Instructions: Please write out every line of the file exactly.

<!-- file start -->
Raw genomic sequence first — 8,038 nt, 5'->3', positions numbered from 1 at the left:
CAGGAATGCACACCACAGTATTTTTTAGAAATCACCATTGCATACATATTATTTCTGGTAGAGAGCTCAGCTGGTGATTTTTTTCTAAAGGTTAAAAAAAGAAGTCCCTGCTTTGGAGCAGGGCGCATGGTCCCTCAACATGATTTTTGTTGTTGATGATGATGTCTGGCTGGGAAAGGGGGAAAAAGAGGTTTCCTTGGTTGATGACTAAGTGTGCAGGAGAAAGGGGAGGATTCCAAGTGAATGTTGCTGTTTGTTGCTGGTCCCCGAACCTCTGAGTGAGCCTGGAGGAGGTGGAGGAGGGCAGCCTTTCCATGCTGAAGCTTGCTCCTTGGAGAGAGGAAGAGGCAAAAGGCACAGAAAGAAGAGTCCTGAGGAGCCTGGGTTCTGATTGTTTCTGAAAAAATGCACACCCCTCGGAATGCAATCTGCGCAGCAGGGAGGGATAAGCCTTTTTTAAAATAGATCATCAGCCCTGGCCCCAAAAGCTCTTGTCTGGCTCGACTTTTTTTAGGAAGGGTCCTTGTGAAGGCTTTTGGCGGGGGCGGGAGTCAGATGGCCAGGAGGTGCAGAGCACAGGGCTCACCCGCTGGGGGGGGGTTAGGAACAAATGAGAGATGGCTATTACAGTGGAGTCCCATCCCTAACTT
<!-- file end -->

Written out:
Raw genomic sequence first — 8,038 nt, 5'->3', positions numbered from 1 at the left:
CAGGAATGCACACCACAGTATTTTTTAGAAATCACCATTGCATACATATTATTTCTGGTAGAGAGCTCAGCTGGTGATTTTTTTCTAAAGGTTAAAAAAAGAAGTCCCTGCTTTGGAGCAGGGCGCATGGTCCCTCAACATGATTTTTGTTGTTGATGATGATGTCTGGCTGGGAAAGGGGGAAAAAGAGGTTTCCTTGGTTGATGACTAAGTGTGCAGGAGAAAGGGGAGGATTCCAAGTGAATGTTGCTGTTTGTTGCTGGTCCCCGAACCTCTGAGTGAGCCTGGAGGAGGTGGAGGAGGGCAGCCTTTCCATGCTGAAGCTTGCTCCTTGGAGAGAGGAAGAGGCAAAAGGCACAGAAAGAAGAGTCCTGAGGAGCCTGGGTTCTGATTGTTTCTGAAAAAATGCACACCCCTCGGAATGCAATCTGCGCAGCAGGGAGGGATAAGCCTTTTTTAAAATAGATCATCAGCCCTGGCCCCAAAAGCTCTTGTCTGGCTCGACTTTTTTTAGGAAGGGTCCTTGTGAAGGCTTTTGGCGGGGGCGGGAGTCAGATGGCCAGGAGGTGCAGAGCACAGGGCTCACCCGCTGGGGGGGGGTTAGGAACAAATGAGAGATGGCTATTACAGTGGAGTCCCATCCCTAACTT